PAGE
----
The highly anticipated photos of a Tasmania tiger family have been released and the man who captured them says he's "absolutely confident" at least one is a thylacine.
Neil Waters released a video last week teasing fans about the photos which he claimed were proof the extinct animals were still alive.
But the tinny-sipping South Australian Tassie tiger hunter, who filmed the clip wandering around northern Tasmanian bushland, was quickly shutdown, with the museum there ruling the photos were likely of a pademelon.
In the series of images, the one photo Waters is confident is a tiger joey, experts believe is probably a Tasmanian pademelon joey.
Waters' latest video includes a series of interviews with "experts" ruling out all kinds of animals they could be, one of them the pademelon.
They include international dog and cat show judges, vets and wildlife experts, most of them choosing to stay anonymous.
"Five vets all agree it looks like a four-legged animal and not a macropod that hops," Waters says.
"There are some very telltale signs here that this is everything but a pademelon."
Waters says these signs include the way the tail sits, the fact the feet are broad and there are four toe pads with claws.
He says the animal also has short feet like a Tasmanian tiger and "shiny hocks", with evidence of striping on the tail.
Waters says the head is "rather broad for a pademelon".
"It must be the boofiest pademelon head around," he says.
While Waters says the larger animals in the photos - which he claims to be the mother and father - aren't giving much away, he says the joey says it all.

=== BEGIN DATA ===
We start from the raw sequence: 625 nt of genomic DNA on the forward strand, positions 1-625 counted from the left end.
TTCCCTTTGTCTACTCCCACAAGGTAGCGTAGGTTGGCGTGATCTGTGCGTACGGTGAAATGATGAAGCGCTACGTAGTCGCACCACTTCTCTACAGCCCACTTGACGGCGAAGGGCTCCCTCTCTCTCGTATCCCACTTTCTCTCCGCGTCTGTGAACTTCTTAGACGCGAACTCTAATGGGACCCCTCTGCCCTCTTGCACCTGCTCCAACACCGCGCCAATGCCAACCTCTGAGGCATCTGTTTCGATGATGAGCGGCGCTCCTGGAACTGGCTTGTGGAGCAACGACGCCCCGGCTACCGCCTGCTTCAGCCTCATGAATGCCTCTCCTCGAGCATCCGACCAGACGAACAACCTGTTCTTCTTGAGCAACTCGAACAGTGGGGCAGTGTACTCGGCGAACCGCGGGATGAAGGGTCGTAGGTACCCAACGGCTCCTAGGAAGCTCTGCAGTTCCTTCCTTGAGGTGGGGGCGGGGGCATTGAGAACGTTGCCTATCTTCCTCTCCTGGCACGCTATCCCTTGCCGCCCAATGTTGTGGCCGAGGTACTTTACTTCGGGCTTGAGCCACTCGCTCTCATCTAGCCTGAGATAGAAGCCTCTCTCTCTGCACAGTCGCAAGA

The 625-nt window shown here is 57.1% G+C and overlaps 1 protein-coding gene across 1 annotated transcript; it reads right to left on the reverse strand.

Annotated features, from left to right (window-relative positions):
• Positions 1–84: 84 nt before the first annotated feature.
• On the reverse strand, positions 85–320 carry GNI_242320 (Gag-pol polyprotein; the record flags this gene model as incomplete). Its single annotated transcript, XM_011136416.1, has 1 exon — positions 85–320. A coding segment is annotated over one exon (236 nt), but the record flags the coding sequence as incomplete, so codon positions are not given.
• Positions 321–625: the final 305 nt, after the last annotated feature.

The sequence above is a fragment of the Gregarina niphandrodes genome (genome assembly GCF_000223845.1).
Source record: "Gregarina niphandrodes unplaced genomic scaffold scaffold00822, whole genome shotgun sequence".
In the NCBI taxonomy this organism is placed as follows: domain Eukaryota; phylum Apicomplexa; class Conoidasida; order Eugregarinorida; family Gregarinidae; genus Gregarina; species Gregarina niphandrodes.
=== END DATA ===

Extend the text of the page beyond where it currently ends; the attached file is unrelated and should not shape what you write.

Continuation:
"But why the hell would a baby thylacine, which I am absolutely confident that this animal is, be following a pademelon and be being followed by a pademelon?" he asks viewers.
"Questions do arise about this bizarre revelation.
"Here we have a carnivore hanging out with two herbivores, can somebody please explain to me why this is occurring? I'd love to know."
Nick Mooney, Honorary Curator of Vertebrate Zoology at the Tasmanian Museum and Art Gallery, last week said that based on the physical characteristics shown in the photos, the animals were "very unlikely to be thylacines".
"With all due respect I disagree with Nick Mooney's opinion and that's fine - that's perfectly OK - and he encourages me in his report to get as many opinions as I can because his is only one opinion," Waters says in the new video.
A senior veterinarian and former RSPCA president is quoted in the video as saying there is a 70 to 80 per cent chance the animal is a thylacine.
He says it comes back to the foot of the animal and asks what else could it be, with most features ruling anything obvious out.
But one "expert" said he'd only put a A$50 bet down that it was the famed Aussie animal - "a safe bet" Waters agrees at the end of the clip.